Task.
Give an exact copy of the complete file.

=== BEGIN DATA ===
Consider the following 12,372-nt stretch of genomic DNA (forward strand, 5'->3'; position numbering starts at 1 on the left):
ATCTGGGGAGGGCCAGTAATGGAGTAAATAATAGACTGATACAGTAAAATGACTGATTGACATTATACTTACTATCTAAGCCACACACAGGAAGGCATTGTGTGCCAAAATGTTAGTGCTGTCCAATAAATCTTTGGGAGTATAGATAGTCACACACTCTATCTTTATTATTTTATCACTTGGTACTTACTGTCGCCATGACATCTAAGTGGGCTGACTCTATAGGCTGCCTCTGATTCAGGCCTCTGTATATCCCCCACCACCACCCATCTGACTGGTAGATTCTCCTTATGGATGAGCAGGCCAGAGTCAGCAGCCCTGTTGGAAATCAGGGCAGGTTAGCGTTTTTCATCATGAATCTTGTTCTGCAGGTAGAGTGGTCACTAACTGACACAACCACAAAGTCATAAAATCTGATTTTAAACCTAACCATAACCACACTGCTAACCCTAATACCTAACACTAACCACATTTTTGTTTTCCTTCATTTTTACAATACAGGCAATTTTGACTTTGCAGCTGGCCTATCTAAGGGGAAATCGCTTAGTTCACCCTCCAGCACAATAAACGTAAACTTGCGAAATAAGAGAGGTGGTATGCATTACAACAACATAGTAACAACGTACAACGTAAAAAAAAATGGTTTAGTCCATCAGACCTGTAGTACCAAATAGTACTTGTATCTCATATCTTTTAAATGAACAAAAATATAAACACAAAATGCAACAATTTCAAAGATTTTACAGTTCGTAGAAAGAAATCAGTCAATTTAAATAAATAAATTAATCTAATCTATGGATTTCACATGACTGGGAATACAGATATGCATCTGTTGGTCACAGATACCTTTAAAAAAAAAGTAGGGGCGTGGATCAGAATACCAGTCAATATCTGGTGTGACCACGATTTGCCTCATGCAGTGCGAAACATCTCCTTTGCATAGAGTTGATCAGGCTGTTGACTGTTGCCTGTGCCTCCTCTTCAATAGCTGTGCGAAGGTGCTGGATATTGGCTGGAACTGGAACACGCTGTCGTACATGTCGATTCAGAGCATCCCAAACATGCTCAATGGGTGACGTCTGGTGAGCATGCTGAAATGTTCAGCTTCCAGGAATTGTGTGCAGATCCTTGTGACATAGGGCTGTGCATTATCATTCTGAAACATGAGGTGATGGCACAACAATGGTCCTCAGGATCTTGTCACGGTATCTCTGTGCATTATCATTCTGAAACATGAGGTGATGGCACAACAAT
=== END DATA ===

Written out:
Consider the following 12,372-nt stretch of genomic DNA (forward strand, 5'->3'; position numbering starts at 1 on the left):
ATCTGGGGAGGGCCAGTAATGGAGTAAATAATAGACTGATACAGTAAAATGACTGATTGACATTATACTTACTATCTAAGCCACACACAGGAAGGCATTGTGTGCCAAAATGTTAGTGCTGTCCAATAAATCTTTGGGAGTATAGATAGTCACACACTCTATCTTTATTATTTTATCACTTGGTACTTACTGTCGCCATGACATCTAAGTGGGCTGACTCTATAGGCTGCCTCTGATTCAGGCCTCTGTATATCCCCCACCACCACCCATCTGACTGGTAGATTCTCCTTATGGATGAGCAGGCCAGAGTCAGCAGCCCTGTTGGAAATCAGGGCAGGTTAGCGTTTTTCATCATGAATCTTGTTCTGCAGGTAGAGTGGTCACTAACTGACACAACCACAAAGTCATAAAATCTGATTTTAAACCTAACCATAACCACACTGCTAACCCTAATACCTAACACTAACCACATTTTTGTTTTCCTTCATTTTTACAATACAGGCAATTTTGACTTTGCAGCTGGCCTATCTAAGGGGAAATCGCTTAGTTCACCCTCCAGCACAATAAACGTAAACTTGCGAAATAAGAGAGGTGGTATGCATTACAACAACATAGTAACAACGTACAACGTAAAAAAAAATGGTTTAGTCCATCAGACCTGTAGTACCAAATAGTACTTGTATCTCATATCTTTTAAATGAACAAAAATATAAACACAAAATGCAACAATTTCAAAGATTTTACAGTTCGTAGAAAGAAATCAGTCAATTTAAATAAATAAATTAATCTAATCTATGGATTTCACATGACTGGGAATACAGATATGCATCTGTTGGTCACAGATACCTTTAAAAAAAAAGTAGGGGCGTGGATCAGAATACCAGTCAATATCTGGTGTGACCACGATTTGCCTCATGCAGTGCGAAACATCTCCTTTGCATAGAGTTGATCAGGCTGTTGACTGTTGCCTGTGCCTCCTCTTCAATAGCTGTGCGAAGGTGCTGGATATTGGCTGGAACTGGAACACGCTGTCGTACATGTCGATTCAGAGCATCCCAAACATGCTCAATGGGTGACGTCTGGTGAGCATGCTGAAATGTTCAGCTTCCAGGAATTGTGTGCAGATCCTTGTGACATAGGGCTGTGCATTATCATTCTGAAACATGAGGTGATGGCACAACAATGGTCCTCAGGATCTTGTCACGGTATCTCTGTGCATTATCATTCTGAAACATGAGGTGATGGCACAACAAT